To become accessible to a broader range of users in a translational setting, metabolomics software needs to provide intuitive and transparent control over all processing steps, without limiting more sophisticated uses. This need has been addressed by a batch processing interface, suitable to handle larger series of spectra with standard processing parameters, with an option to create user editable scripts allowing more sophisticated changes and providing access to algorithms from other packages.

Two-dimensional NMR spectra

The fundamental requirements for spectral processing of two-dimensional (2D) NMR spectra, such as J-resolved or HSQC spectra, are similar to those for 1D-NMR spectra. Owing to the reduced congestion in 2D spectra and the smaller number of data points, algorithms such as baseline correction are easier to implement. 2D spectra also present additional opportunities, especially for the assignment of metabolites depending on user driven decisions for ambiguous signals. This requires a spectral library, ideally one that has been recorded for the same field strength and sample conditions (e.g. solvent composition, buffer, sample pH and temperature). MetaboLab implements an easy mechanism to add spectral data for metabolites taken from databases.

Assignment decisions will often depend on the size of signal intensities in relation to other signals of the same metabolite, facilitated by the display of intensity values for picked peaks within regions of interests for the resonances of the metabolite of interest. MetaboLab also includes a simple mechanism to transfer peak lists between spectra and automatically adjusts small shifts of signals arising from pH variations.

Results and Discussion

Objectives

MetaboLab is based on the previously developed NMRLab software [3], which is a general purpose software tool for multidimensional NMR data processing similar to other freely available software [4-6]. MetaboLab aims to facilitate post-processing steps necessary to prepare NMR spectra for statistical analysis similar to the script based software ProMetab [7]. The major objectives for the MetaboLab software design were,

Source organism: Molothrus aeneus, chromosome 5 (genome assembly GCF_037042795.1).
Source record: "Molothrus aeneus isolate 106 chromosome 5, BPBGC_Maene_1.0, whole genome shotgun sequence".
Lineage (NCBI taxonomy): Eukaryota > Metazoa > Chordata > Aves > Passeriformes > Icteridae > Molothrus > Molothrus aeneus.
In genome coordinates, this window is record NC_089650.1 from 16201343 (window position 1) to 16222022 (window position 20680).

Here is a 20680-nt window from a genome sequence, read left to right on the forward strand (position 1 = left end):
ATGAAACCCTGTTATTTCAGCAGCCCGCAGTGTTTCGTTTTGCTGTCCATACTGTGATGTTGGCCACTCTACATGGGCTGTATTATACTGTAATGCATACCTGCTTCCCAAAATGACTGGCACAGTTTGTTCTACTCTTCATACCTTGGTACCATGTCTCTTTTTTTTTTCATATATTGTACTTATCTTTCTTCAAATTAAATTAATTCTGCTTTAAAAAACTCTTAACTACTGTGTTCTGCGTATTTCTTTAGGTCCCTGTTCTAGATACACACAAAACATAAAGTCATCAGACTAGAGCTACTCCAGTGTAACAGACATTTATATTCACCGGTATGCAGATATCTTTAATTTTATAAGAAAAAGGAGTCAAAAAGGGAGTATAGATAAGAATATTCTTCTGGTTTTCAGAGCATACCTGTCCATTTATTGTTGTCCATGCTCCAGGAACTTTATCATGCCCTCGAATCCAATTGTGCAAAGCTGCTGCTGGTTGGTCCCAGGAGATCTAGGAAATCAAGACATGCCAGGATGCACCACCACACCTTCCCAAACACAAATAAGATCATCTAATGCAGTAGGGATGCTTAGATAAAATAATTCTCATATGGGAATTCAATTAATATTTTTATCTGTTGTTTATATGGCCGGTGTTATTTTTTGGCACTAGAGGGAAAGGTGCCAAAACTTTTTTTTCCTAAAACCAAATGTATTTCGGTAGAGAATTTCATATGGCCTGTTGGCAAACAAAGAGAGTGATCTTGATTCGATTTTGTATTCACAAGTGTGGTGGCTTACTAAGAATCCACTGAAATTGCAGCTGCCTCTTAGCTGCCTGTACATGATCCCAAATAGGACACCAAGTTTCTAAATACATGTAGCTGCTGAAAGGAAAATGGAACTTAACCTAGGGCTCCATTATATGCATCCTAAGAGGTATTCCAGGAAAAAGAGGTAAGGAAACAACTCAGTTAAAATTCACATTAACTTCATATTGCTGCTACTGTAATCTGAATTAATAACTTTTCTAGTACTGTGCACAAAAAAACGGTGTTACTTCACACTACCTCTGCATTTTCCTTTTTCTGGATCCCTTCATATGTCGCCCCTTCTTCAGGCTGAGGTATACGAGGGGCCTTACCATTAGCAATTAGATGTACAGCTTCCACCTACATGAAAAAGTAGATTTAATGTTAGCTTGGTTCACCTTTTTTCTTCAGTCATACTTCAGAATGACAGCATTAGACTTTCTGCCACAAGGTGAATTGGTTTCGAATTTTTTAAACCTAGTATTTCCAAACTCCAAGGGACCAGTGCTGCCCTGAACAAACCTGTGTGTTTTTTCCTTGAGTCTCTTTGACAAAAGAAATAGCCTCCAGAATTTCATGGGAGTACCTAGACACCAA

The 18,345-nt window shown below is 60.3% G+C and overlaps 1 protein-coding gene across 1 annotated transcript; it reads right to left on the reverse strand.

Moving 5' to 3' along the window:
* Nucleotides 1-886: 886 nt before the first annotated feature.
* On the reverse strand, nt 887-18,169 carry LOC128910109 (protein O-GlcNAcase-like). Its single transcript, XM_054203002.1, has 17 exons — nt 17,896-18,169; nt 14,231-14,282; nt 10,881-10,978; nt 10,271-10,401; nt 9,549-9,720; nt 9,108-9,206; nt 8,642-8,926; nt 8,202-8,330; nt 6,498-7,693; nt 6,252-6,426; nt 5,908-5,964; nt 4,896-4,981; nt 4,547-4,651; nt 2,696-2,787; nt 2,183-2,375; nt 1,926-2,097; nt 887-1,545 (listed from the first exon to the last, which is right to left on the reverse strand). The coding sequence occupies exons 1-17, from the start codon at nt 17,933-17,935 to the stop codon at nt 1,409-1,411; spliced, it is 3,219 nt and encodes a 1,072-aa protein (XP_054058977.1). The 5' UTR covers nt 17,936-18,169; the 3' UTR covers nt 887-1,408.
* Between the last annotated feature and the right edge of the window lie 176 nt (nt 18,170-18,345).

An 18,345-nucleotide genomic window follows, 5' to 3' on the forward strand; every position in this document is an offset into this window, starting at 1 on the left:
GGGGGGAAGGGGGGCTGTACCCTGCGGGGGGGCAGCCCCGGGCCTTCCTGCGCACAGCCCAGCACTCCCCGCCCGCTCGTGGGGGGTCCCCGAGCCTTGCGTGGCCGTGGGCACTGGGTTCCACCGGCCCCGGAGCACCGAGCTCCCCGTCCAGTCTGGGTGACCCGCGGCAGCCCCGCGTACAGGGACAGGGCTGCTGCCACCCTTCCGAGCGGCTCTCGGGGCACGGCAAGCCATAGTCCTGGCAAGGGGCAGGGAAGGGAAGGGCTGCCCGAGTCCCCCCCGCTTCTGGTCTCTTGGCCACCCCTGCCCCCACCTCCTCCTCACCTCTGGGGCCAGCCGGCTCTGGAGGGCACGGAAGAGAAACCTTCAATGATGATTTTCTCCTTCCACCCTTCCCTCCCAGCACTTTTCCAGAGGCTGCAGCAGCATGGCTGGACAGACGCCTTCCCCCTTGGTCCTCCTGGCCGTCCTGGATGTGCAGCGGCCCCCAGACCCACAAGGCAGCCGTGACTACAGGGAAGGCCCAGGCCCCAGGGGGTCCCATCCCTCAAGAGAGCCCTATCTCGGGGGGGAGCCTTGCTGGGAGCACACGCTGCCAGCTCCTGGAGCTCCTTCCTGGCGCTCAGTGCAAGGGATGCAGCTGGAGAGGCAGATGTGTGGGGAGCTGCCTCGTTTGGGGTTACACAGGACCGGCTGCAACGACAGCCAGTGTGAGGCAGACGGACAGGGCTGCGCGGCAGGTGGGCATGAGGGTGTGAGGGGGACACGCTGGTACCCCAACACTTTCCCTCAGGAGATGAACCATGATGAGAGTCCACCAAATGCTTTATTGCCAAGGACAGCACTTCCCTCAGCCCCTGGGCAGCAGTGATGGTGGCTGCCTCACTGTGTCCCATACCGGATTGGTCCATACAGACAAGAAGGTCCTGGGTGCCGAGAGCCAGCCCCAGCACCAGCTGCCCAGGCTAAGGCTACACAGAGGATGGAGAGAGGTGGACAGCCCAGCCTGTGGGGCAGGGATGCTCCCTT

1. to create a simple and transparent software interface providing access to state-of-the-art algorithms,

2. to provide automated or graphically facilitated algorithms, e.g. for phase correction, spectral referencing, glog transform optimisation, baseline correction of series of spectra,

3. to create a graphical batch processing interface,

4. to enable data output for statistical packages such as PLS Toolbox (Eigenvector Research Inc.),

5. to enable semi-automated assignment of 2D-HSQC spectra,

6. to provide tools capable of generating peak lists and intensities for series of spectra.

One-dimensional NMR spectra processing and batch processing

MetaboLab includes the processing of the original spectrometer data (implemented for Bruker and Varian/Agilent data and parameter files), followed by common processing steps. The free induction decay (FID) is Fourier transformed, phase corrected and referenced, a robust automated algorithm is included for phase correction, which has worked well for most spectra acquired with the Bruker 'baseopt' acquisition parameter. Automated referencing to chemical shift standards such as TMS, TMSP or DSS is available. If no chemical shift standard has been added referencing is performed on the assumption that the transmitter offset has been set to the water frequency [8].